Is this the same Jeremy Hunt?

You will recall that Jeremy Hunt was the Secretary of State for Health from 2012 until 2018, a period that marked some of the darkest years for general practice.  It was not until 2016 that the challenges general practice was facing were finally acknowledged, and the General Practice Forward View was published with the first cash injection into the service for over a decade.

But this was too late.  The great exodus of GPs from the service had begun (which had long been both predicted and ignored), and here we are over six years later with less GPs than the GPFV started with.  At no point in Jeremy Hunt’s tenure did general practice ever feel that its value was truly recognised.

So it was with a sense of real astonishment that I read the findings of the inquiry commissioned by Jeremy Hunt in his role as Chair of the Health and Social Care Select Committee.

When the inquiry into general practice was first announced it was hard not to be sceptical about why it had been called (you can read my thoughts from the time here).  One of the key questions was whether we could trust Jeremy Hunt, despite his motivation at the time to be a thorn in his own government’s side, which did seem to be working in general practice’s favour.

The report was published three days before Jeremy Hunt resigned to take on his role as Chancellor of the Exchequer, and it is without doubt one the most incisive and supportive government reports about general practice in recent times.

Don’t believe me? Here are some direct quotes from the report:

  • “In response to this Report the Government and NHS England should be clear in acknowledging that there is a crisis in general practice and set out in more detail the steps they are taking in response to this crisis in the short term, to protect patient safety, strengthen continuity, improve access and reduce GP workloads.” (p12)
  • “Continuity of care is beneficial for all patient interactions even if it cannot always be offered. It should not therefore be available only for patients with complex needs, because part of the purpose of a long-term relationship between a doctor and patient is to prevent chronic or long-term illness before it happens.” (p4)
  • “The Government and NHS England must acknowledge the decline in continuity of care in recent years and make it an explicit national priority to reverse this decline” (p25)
  • “Rather than hinting it may scrap the partnership model, the Government should strengthen it.” (p4)

The report contains a whole series of recommendations for government, nearly all of which are hard to argue with.  They include abolishing QOF and the IIF and reinvesting the finding in the core contract (p32), uplifting ARRS to include the costs of training and supervision (p15), limiting the list size per GP and committing to reducing this over time (p28), and allowing practices to operate as Limited Liability Partnerships to limit the amount of risk to which GP partners are exposed (p38).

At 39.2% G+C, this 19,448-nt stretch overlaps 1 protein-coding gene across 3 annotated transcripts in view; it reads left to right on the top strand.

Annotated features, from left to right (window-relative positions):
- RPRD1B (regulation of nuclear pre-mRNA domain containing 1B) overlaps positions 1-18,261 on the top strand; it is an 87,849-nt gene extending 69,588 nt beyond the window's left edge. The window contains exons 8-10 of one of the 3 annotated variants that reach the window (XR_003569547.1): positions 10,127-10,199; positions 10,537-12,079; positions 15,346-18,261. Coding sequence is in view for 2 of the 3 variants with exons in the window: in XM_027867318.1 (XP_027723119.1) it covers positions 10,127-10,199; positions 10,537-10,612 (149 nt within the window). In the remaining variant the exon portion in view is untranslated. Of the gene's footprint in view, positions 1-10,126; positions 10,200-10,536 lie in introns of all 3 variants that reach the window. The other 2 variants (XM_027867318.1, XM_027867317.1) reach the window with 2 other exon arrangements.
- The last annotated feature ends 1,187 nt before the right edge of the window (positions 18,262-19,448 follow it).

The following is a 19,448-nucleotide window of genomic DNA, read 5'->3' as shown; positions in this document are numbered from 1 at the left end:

There are more, and you can read the full list of recommendations on pp39-45 of the full report which you can find here.

What happens now?  Is general practice finally about to turn a corner?  Well, not quite.  The process is that the government has 2 months in which to respond to the recommendations made by the Health and Social Care Select Committee.  At that point we will find out which of the recommendations will turn into concrete action and which will disappear under the carpet, so let’s not get too excited just yet.

What will be fascinating to see will be the role that a certain Jeremy Hunt plays in the response to what is essentially his own report.  Of course by the time you read this he may no longer have a role in the cabinet, but assuming he does will he be prepared to put his money where his mouth is?  Has the leopard really changed its spots? Time will tell.

In the meantime I would fully recommend that you take the time to read the report (or at least the full list of recommendations in pp39-45 which reflect the report better than the summary document that goes with it).  If nothing else it feels like a recognition of where general practice is, the value that it adds and the need for action to be taken.

Can independent GP organisations operate as a collective?

The biggest challenge to general practice operating effectively within an integrated care system is gaining alignment across all of the general practice organisations (practices, PCNs, federations and GP providers and LMC).  As previously outlined, the first step is to create a local GP leadership group.  But what decisions can that group actually take?

The challenge such a group faces is that it has no formal authority.  If one PCN decides it doesn’t agree with a decision made by the group, and is going to plough its own furrow rather than toe the corporate line, what ability does the group have to enforce its decision?  Very little, because attendance and participation in the group is voluntary.

General practice’s ability to operate collectively is what will give it authority within an Integrated Care System (ICS).  If general practice signs up to a course of action through its leadership group but then a large proportion of the practices take a different course that authority will quickly slip away. Or if the federation or one of the PCNs is having side conversations this will undermine the leadership group and its value will be rapidly diminished.